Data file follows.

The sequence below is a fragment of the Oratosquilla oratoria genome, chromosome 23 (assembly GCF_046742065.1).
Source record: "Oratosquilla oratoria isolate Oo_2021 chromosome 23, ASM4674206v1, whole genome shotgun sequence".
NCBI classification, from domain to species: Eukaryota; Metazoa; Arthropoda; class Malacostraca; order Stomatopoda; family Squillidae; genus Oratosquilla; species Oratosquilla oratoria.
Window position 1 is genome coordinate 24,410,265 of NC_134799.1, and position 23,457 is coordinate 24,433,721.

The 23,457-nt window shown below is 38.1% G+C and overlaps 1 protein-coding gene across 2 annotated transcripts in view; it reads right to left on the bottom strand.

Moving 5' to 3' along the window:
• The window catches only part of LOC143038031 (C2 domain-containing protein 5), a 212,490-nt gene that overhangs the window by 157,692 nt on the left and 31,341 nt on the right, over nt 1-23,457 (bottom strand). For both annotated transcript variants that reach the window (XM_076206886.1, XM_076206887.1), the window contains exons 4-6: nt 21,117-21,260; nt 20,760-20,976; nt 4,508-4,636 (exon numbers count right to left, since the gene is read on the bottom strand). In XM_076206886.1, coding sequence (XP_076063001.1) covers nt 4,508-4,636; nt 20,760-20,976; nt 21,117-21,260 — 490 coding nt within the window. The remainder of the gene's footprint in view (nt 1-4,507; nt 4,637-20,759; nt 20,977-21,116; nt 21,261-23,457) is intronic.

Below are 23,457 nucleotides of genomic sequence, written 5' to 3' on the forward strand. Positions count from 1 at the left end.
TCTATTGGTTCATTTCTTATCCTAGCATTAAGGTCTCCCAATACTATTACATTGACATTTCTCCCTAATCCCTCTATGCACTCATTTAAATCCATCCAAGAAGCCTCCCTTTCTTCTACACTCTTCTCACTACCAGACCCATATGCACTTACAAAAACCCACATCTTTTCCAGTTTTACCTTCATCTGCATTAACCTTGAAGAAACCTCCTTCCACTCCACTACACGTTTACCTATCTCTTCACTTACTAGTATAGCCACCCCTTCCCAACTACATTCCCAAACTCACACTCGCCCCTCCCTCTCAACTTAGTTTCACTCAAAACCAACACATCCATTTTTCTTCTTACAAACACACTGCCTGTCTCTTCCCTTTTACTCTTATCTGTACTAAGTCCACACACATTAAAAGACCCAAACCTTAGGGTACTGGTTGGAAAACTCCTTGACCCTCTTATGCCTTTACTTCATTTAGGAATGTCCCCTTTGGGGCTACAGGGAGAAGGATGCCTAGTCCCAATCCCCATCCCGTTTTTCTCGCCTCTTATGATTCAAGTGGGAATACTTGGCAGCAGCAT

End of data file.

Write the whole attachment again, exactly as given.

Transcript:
The sequence below is a fragment of the Oratosquilla oratoria genome, chromosome 23 (assembly GCF_046742065.1).
Source record: "Oratosquilla oratoria isolate Oo_2021 chromosome 23, ASM4674206v1, whole genome shotgun sequence".
NCBI classification, from domain to species: Eukaryota; Metazoa; Arthropoda; class Malacostraca; order Stomatopoda; family Squillidae; genus Oratosquilla; species Oratosquilla oratoria.
Window position 1 is genome coordinate 24,410,265 of NC_134799.1, and position 23,457 is coordinate 24,433,721.

The 23,457-nt window shown below is 38.1% G+C and overlaps 1 protein-coding gene across 2 annotated transcripts in view; it reads right to left on the bottom strand.

Moving 5' to 3' along the window:
• The window catches only part of LOC143038031 (C2 domain-containing protein 5), a 212,490-nt gene that overhangs the window by 157,692 nt on the left and 31,341 nt on the right, over nt 1-23,457 (bottom strand). For both annotated transcript variants that reach the window (XM_076206886.1, XM_076206887.1), the window contains exons 4-6: nt 21,117-21,260; nt 20,760-20,976; nt 4,508-4,636 (exon numbers count right to left, since the gene is read on the bottom strand). In XM_076206886.1, coding sequence (XP_076063001.1) covers nt 4,508-4,636; nt 20,760-20,976; nt 21,117-21,260 — 490 coding nt within the window. The remainder of the gene's footprint in view (nt 1-4,507; nt 4,637-20,759; nt 20,977-21,116; nt 21,261-23,457) is intronic.

Below are 23,457 nucleotides of genomic sequence, written 5' to 3' on the forward strand. Positions count from 1 at the left end.
TCTATTGGTTCATTTCTTATCCTAGCATTAAGGTCTCCCAATACTATTACATTGACATTTCTCCCTAATCCCTCTATGCACTCATTTAAATCCATCCAAGAAGCCTCCCTTTCTTCTACACTCTTCTCACTACCAGACCCATATGCACTTACAAAAACCCACATCTTTTCCAGTTTTACCTTCATCTGCATTAACCTTGAAGAAACCTCCTTCCACTCCACTACACGTTTACCTATCTCTTCACTTACTAGTATAGCCACCCCTTCCCAACTACATTCCCAAACTCACACTCGCCCCTCCCTCTCAACTTAGTTTCACTCAAAACCAACACATCCATTTTTCTTCTTACAAACACACTGCCTGTCTCTTCCCTTTTACTCTTATCTGTACTAAGTCCACACACATTAAAAGACCCAAACCTTAGGGTACTGGTTGGAAAACTCCTTGACCCTCTTATGCCTTTACTTCATTTAGGAATGTCCCCTTTGGGGCTACAGGGAGAAGGATGCCTAGTCCCAATCCCCATCCCGTTTTTCTCGCCTCTTATGATTCAAGTGGGAATACTTGGCAGCAGCAT